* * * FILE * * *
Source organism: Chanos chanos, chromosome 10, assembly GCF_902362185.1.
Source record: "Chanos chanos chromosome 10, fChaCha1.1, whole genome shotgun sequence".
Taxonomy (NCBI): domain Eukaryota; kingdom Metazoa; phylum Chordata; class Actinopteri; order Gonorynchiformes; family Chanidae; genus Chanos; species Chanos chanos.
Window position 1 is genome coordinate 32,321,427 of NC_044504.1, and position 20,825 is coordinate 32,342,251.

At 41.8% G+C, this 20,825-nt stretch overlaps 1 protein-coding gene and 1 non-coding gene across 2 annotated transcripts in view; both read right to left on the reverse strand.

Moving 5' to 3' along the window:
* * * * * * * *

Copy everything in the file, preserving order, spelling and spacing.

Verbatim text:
Source organism: Chanos chanos, chromosome 10, assembly GCF_902362185.1.
Source record: "Chanos chanos chromosome 10, fChaCha1.1, whole genome shotgun sequence".
Taxonomy (NCBI): domain Eukaryota; kingdom Metazoa; phylum Chordata; class Actinopteri; order Gonorynchiformes; family Chanidae; genus Chanos; species Chanos chanos.
Window position 1 is genome coordinate 32,321,427 of NC_044504.1, and position 20,825 is coordinate 32,342,251.

At 41.8% G+C, this 20,825-nt stretch overlaps 1 protein-coding gene and 1 non-coding gene across 2 annotated transcripts in view; both read right to left on the reverse strand.

Moving 5' to 3' along the window: